I’ve discussed with my sister the idea of getting our father an eReader. He’s interested in one, and I get it. He can download books from the library, it takes up very little space in comparison, it’s lighter… and what else? I don’t know. I’m a confessed book snob. I like my wrinkled Rushdie book that I bought in India, or the book of Leonard Cohen poetry that an old boyfriend bought and inscribed for me. I like moving back and forth in the book, pausing to consider Alice Munro’s marvelous turn of phrase, with my finger keeping my space between the pages. I always look to see what people are reading on the bus – much more difficult on an eReader.
So yes, I agree with Sara Barbour in her June 17th opinion piece. It’s an emotional kick for me, my attachment to books.
I remember first year university: the massive biology textbook, the stack of books for my women in literature course, the mammoth introduction to English text that had poetry by Eliot, prose by Chaucer and short stories by… several authors. It’s a doorstopper that you see in many second-hand bookstores or parental basements. In addition to the sheer weight of these books, there is a culture of lineups at the bookstore, lugging heavy backpacks of books for your reference paper, selling the books at the end of the semester, and deciding how much to mark up the text books (highlighting can help you study, but diminishes the re-sale value). eReaders and eBooks could revolutionize academic textbooks.
Electronic textbooks could be cheaper, cutting out printing and shipping costs to start. Errors or updates could be easily implemented, downloaded from the Internet. The electronic textbooks could be more interactive, with quizzes at the end of chapters, or the ability to share notes or questions as a class. They could include multimedia. For the sciences, this could be a 3D image of DNA, a video of cell division, or an animation to demonstrate the physics of acceleration. For the arts, it could be a video of a First Nations potlach, and audio recording of a poem, or and animation of sequencing of behaviours. Perhaps it could make texts more accessible for students for whom English is not their first language (with links to dictionary definitions), for those with visual impairments (screen readers or bigger fonts), or for those with mobility challenges (less to carry, easier to navigate).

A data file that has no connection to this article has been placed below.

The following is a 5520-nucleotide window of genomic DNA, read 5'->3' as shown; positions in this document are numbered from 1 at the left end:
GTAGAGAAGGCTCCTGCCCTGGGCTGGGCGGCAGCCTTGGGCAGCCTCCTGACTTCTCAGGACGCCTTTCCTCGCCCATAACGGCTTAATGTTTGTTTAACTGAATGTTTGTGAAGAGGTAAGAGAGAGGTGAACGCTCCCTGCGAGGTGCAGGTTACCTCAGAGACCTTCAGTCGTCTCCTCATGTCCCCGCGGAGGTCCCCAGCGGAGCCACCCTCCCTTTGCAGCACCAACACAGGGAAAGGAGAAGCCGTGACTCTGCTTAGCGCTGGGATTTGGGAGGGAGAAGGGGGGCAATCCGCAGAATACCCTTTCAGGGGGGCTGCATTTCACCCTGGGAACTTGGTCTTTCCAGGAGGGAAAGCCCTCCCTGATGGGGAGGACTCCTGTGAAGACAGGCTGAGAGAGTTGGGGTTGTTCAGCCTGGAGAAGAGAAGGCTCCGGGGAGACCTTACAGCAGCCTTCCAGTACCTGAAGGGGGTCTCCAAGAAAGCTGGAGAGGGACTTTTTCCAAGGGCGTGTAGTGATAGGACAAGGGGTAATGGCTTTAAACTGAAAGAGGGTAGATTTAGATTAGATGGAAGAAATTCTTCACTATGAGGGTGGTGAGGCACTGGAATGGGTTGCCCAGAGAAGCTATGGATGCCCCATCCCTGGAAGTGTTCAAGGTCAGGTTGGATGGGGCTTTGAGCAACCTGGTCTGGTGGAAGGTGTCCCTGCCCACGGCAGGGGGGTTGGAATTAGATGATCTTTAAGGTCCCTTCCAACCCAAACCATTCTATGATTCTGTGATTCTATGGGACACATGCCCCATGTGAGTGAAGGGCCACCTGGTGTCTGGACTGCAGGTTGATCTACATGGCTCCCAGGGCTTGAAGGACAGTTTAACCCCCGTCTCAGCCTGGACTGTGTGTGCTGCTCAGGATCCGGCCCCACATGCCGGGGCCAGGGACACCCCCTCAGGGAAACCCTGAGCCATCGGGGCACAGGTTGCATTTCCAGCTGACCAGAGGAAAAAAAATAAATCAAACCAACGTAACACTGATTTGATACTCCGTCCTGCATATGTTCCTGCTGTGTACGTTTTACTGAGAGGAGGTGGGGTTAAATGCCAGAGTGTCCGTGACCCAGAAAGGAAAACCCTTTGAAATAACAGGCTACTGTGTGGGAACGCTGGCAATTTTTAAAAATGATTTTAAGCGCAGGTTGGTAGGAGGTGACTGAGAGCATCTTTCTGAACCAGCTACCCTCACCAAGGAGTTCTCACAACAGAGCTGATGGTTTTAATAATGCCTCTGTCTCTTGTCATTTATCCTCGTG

I say “could” alot. It depends on publishers being willing to change their practices, re-evaluation of digital rights management. It depends on accessibility and technical support for students and faculty members. Lots of maybes and questions that are still unanswered, but there are opportunities here.
But I’m still buying paperbacks for myself and others. That won’t stop.